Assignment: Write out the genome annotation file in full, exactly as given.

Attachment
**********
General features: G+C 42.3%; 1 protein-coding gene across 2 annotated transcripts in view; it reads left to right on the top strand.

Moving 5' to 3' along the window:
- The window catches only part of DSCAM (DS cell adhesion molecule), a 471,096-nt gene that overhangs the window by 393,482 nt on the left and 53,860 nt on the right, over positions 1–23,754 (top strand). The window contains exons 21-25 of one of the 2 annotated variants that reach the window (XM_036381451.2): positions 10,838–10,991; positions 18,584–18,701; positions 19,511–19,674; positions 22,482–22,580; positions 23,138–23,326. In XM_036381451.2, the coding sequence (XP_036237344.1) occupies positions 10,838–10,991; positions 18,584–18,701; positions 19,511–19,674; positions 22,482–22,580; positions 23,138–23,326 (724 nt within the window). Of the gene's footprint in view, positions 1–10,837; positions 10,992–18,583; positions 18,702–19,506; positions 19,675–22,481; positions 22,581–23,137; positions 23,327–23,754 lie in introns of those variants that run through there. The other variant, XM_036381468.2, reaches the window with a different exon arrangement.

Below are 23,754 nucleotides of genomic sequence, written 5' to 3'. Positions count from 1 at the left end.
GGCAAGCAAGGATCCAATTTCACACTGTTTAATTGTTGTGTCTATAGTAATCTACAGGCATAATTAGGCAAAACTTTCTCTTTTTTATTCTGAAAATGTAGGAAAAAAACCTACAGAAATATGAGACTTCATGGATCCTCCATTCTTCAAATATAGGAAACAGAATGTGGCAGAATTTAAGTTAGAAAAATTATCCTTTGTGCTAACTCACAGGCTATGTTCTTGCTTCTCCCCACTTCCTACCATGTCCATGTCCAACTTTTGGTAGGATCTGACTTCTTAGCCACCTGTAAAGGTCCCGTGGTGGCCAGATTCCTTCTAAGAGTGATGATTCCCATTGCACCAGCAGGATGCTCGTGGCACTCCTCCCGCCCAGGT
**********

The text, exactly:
General features: G+C 42.3%; 1 protein-coding gene across 2 annotated transcripts in view; it reads left to right on the top strand.

Moving 5' to 3' along the window:
- The window catches only part of DSCAM (DS cell adhesion molecule), a 471,096-nt gene that overhangs the window by 393,482 nt on the left and 53,860 nt on the right, over positions 1–23,754 (top strand). The window contains exons 21-25 of one of the 2 annotated variants that reach the window (XM_036381451.2): positions 10,838–10,991; positions 18,584–18,701; positions 19,511–19,674; positions 22,482–22,580; positions 23,138–23,326. In XM_036381451.2, the coding sequence (XP_036237344.1) occupies positions 10,838–10,991; positions 18,584–18,701; positions 19,511–19,674; positions 22,482–22,580; positions 23,138–23,326 (724 nt within the window). Of the gene's footprint in view, positions 1–10,837; positions 10,992–18,583; positions 18,702–19,506; positions 19,675–22,481; positions 22,581–23,137; positions 23,327–23,754 lie in introns of those variants that run through there. The other variant, XM_036381468.2, reaches the window with a different exon arrangement.

Below are 23,754 nucleotides of genomic sequence, written 5' to 3'. Positions count from 1 at the left end.
GGCAAGCAAGGATCCAATTTCACACTGTTTAATTGTTGTGTCTATAGTAATCTACAGGCATAATTAGGCAAAACTTTCTCTTTTTTATTCTGAAAATGTAGGAAAAAAACCTACAGAAATATGAGACTTCATGGATCCTCCATTCTTCAAATATAGGAAACAGAATGTGGCAGAATTTAAGTTAGAAAAATTATCCTTTGTGCTAACTCACAGGCTATGTTCTTGCTTCTCCCCACTTCCTACCATGTCCATGTCCAACTTTTGGTAGGATCTGACTTCTTAGCCACCTGTAAAGGTCCCGTGGTGGCCAGATTCCTTCTAAGAGTGATGATTCCCATTGCACCAGCAGGATGCTCGTGGCACTCCTCCCGCCCAGGT